It wouldn’t be a trip to Portugal without a stop in this large, sophisticated city with pockets of old world European charm. Spend three days in Lisbon and you’ll have plenty of time to discover all the pockets of wonderful things this area has to offer.
Lisbon, while charming and mysterious, wasn’t quite as thrilling for me after spending so many days in Porto. It’s a much larger city and it feels that way. That being said, it’s a worthwhile stop for two to three days while you are exploring the country. Although I won’t return for a second visit, I am overwhelmingly happy that I visited and it wouldn’t be a trip to Portugal without a visit to Lisbon.
STAY: You want to stay in the Alfama district: it’s tight magical winding streets are even smaller than those that have a similar feel in Porto. There are tiny restaurants and cafes tucked into every corner with traditional food and Fado music, the melancholy but traditional music of the country. There are charming and vintage private rooms to be had on Airbnb in the area for $20-40 a night in the area and entire flats for $35-$70.
EAT: I had a harder time finding cuisine that I was over the moon for in Lisbon, simply due to the grander larger nature of the city. Small intimate recommendations were harder to come by here: Lisbons’ seem to pride themselves on being a cosmopolitan city and most of the places that were suggested were fancier and more American than we were looking for. That being said, I had some solid meals in the city, the most memorable of which came on my last night in a small restaraunt with three tables run by one older woman who spoke no english. She fed me the traditional dish of Portugal: salted cod with shredded fried potatoes and it was clearly the nation’s comfort food.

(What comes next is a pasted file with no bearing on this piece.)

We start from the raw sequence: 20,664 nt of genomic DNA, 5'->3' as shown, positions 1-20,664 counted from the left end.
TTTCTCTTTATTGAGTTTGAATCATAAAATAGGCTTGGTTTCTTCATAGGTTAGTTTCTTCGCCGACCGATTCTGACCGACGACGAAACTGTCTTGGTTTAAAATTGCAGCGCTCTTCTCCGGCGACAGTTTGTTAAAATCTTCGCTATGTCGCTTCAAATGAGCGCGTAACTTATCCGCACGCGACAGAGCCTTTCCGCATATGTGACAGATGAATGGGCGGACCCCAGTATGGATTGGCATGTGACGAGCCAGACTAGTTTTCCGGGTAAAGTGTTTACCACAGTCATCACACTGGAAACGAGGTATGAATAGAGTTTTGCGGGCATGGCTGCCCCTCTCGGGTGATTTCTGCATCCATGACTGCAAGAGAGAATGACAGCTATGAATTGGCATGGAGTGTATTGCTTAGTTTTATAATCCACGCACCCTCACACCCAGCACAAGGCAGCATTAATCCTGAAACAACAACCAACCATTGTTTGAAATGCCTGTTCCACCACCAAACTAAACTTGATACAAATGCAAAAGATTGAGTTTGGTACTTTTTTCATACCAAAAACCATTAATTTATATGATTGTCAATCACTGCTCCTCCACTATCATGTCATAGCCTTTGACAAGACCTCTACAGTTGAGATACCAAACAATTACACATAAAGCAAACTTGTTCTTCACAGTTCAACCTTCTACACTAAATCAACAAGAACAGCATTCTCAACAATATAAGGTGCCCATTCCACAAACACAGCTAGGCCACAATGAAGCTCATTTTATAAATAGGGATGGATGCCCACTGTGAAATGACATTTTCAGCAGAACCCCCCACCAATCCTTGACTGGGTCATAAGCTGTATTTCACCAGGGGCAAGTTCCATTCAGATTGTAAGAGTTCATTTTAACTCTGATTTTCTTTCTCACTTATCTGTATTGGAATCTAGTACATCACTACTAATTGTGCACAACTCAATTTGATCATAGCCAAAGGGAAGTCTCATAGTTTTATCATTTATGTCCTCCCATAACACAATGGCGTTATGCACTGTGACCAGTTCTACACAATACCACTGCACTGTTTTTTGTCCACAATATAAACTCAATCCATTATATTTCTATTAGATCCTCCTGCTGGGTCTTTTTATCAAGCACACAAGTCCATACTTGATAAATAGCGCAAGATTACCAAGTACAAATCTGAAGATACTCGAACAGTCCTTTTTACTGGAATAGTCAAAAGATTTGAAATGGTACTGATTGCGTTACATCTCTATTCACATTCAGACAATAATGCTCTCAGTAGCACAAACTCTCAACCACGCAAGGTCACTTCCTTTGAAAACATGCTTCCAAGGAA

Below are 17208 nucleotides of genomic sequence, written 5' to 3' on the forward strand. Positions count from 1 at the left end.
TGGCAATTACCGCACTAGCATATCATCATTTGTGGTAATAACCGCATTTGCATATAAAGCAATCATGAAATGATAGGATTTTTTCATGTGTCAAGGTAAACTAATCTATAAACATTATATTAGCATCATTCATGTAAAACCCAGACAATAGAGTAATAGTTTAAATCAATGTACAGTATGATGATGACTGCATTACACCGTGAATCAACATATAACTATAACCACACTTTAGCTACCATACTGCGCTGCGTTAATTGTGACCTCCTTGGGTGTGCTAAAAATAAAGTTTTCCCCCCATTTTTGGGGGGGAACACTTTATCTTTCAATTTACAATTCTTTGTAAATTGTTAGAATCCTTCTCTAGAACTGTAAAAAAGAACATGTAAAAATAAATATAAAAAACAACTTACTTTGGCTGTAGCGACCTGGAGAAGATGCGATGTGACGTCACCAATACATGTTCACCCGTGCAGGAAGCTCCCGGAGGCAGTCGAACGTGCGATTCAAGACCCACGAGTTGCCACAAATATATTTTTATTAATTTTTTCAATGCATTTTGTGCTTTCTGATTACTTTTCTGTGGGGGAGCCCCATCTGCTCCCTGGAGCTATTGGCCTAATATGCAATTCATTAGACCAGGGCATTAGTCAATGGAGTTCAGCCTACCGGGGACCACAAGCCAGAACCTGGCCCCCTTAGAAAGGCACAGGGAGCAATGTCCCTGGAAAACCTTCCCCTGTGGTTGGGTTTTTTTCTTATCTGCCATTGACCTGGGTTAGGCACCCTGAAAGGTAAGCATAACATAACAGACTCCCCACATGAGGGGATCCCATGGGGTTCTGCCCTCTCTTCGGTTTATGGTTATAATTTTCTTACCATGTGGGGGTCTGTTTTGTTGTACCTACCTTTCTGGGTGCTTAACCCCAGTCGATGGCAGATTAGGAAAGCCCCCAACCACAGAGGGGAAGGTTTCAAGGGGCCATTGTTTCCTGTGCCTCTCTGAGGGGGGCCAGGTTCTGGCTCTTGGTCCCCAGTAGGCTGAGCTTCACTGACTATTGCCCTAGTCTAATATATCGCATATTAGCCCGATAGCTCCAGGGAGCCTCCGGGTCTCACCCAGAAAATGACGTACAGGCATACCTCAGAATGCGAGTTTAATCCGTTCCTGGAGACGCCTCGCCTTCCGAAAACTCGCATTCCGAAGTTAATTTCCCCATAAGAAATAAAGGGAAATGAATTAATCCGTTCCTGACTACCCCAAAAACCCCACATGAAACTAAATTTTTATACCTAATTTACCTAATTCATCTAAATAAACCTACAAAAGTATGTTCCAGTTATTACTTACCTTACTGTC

- Queijaria for afternoon snacks or lunch: this place was quaint, unassuming and filled with amazing cheese. It’s a great place to stop and refill mid day while you are out exploring – you can quench your thirst with a glass of wine and eat cheese and antipasto to your heart’s content.
- Garrafeira Alfaia is dark, unassuming and comfortable. Dine on traditional black pudding rice with cumin, sausage with scrambled eggs or the secret black pork Lagareiro. If you aren’t that hungry, order more wine and cheese. I may have consisted on pure wine and cheese this entire trip.
- Frangasqueira Nacional for lunch. This small grilled meat shop offers nowhere to sit, but quite possibly the best blood sausage and roasted chicken in the city. Order up a mixed meat platter and head down the road to the Principe Real Garden to enjoy it. After that, head down the road to the Botanical Garden to walk off your massive food coma.
- Solar do Vinho do Porto is a warm cozy place to curl up on the couch with a book on an overcast day. It’s dark and wonderful in there and the selection of ports will astound you.
- Listen to Fado at anywhere that draws you in at night in Alfama. You can wander the streets until you hear something that intrigues you or make dinner reservations
- Get lost in the streets of Almalfa. The view is particularly gorgeous from Miradouro de Santa Luzia. Wander all the way up to the mediaeval Castle of São Jorge, the royal residence until the early 16th century.
- The Museu Colecção Berardo has an impressive collection of modern art and no entrance fee. It had more Warhols than I’ve ever seen in one collection!
- Still not museumed out? Head up to the Museu da Fundacao Calouste Gulbenkian which has an incredibly impressive collection of ancient world, religious and Impressionist and European art.
This past March I took advantage of a great excuse to explore Europe: Fearless Photographers offers a yearly photography conference in different European cities and this year’s conference was in Porto, Portugal. I was excited to attend what turned out to be an incredibly inspiring and enriching experience. I met some incredibly loving and adventurous people who I look forward to a future adventures with, drank on the streets until 4 AM with them one night, wandered the iconic city for hours on end every day taking photos of vibrantly colored buildings and it’s beautiful traditional azulejo, the ceramic blue tiles that adorn many of it’s historical buildings, discovered a love of expensive port and ate like a king. Porto’s people are unvaryingly calm and collected: they have soothing voices with evenly paced pronunciation that makes you feel incredibly tranquil in their presence.
Here’s a few of my favorite images from my trip, interspersed with images taken of my friend and kick ass travel companion Shaunte, of Shaunte Dittmar Photography, and myself by Momento Cativo for Flytographer.
Porto won me over in every way from head to toe. It is everything I want in a vacation destination: unbelievably charming, affordable, and engaging. I could easily spend weeks in this city and never tire of wandering it’s streets. Here’s a mini Porto travel guide of navigating this beautiful city.